, Volume 54, Issue 3, pp 813–834 | Cite as

The Sibsize Revolution and Social Disparities in Children’s Family Contexts in the United States, 1940–2012



This article points to a sharp decline in children’s sibling numbers (sibsize) that occurred in the United States since the 1970s and was large enough among children with lower socioeconomic status (SES) (particularly black children) to amount to a revolution in their family circumstances. It interprets sibsize decline as a source of social convergence in children’s family contexts that ran counter to trends toward social divergence caused by the rise of lone parenthood. The article is based on new estimates of differences in children’s sibsize and lone parenthood by race and maternal education generated from public-use samples from the Census of Population and Current Population Survey (CPS), focusing especially on the period 1940–2012. I discuss some methodological and substantive challenges for existing scholarship arising from the findings and point to questions for future research.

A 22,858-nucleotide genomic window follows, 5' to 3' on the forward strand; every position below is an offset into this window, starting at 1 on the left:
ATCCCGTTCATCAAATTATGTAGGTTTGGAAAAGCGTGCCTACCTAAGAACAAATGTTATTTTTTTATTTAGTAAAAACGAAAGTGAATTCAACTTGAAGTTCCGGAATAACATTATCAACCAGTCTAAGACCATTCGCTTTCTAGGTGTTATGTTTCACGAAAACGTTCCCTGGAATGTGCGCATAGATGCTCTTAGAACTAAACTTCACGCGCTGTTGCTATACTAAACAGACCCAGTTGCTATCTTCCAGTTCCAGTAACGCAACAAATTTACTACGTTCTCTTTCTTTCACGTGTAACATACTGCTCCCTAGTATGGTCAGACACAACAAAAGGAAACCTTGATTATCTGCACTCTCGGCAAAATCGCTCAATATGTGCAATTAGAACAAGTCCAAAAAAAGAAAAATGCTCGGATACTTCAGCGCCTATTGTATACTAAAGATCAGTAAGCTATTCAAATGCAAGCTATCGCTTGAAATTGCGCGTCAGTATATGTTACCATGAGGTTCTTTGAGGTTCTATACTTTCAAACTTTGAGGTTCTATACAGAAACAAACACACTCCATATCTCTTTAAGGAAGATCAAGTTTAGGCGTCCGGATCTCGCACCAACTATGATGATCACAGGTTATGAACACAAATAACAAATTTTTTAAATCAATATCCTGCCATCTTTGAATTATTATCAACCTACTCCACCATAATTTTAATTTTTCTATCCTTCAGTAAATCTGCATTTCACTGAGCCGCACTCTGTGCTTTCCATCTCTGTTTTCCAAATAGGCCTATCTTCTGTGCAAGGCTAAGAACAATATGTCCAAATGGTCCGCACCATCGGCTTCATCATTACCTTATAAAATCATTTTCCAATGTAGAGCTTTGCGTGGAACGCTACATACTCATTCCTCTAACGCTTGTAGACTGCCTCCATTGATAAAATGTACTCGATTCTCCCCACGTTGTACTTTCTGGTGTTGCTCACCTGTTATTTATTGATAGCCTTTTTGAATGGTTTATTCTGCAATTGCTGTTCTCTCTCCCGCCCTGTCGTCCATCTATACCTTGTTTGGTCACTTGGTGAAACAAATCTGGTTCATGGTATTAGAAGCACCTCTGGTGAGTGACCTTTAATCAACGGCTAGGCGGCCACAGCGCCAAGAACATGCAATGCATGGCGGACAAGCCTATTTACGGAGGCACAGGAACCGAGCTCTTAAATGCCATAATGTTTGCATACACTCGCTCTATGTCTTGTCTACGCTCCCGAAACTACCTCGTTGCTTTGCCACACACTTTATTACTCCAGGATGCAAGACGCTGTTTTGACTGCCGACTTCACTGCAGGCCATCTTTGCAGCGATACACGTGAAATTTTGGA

Children Family size Sibsize Social inequality United States 



I am grateful to three anonymous Demography reviewers for detailed reading and helpful comments on earlier drafts, and to Philip O’Connell for clarification on modeling. My thanks go also to Patricia Keilthy and Megan Curran for research assistance at earlier stages of the research. This article had the benefit of discussion at seminars in the Geary Institute for Public Policy in University College Dublin, the Centre for the Analysis of Social Exclusion in the London School of Economics, and the Department of Social Policy and Intervention in the University of Oxford.


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© Population Association of America 2017

Authors and Affiliations

  1. 1.School of Social Policy, Social Work and Social JusticeUniversity College DublinDublinIreland

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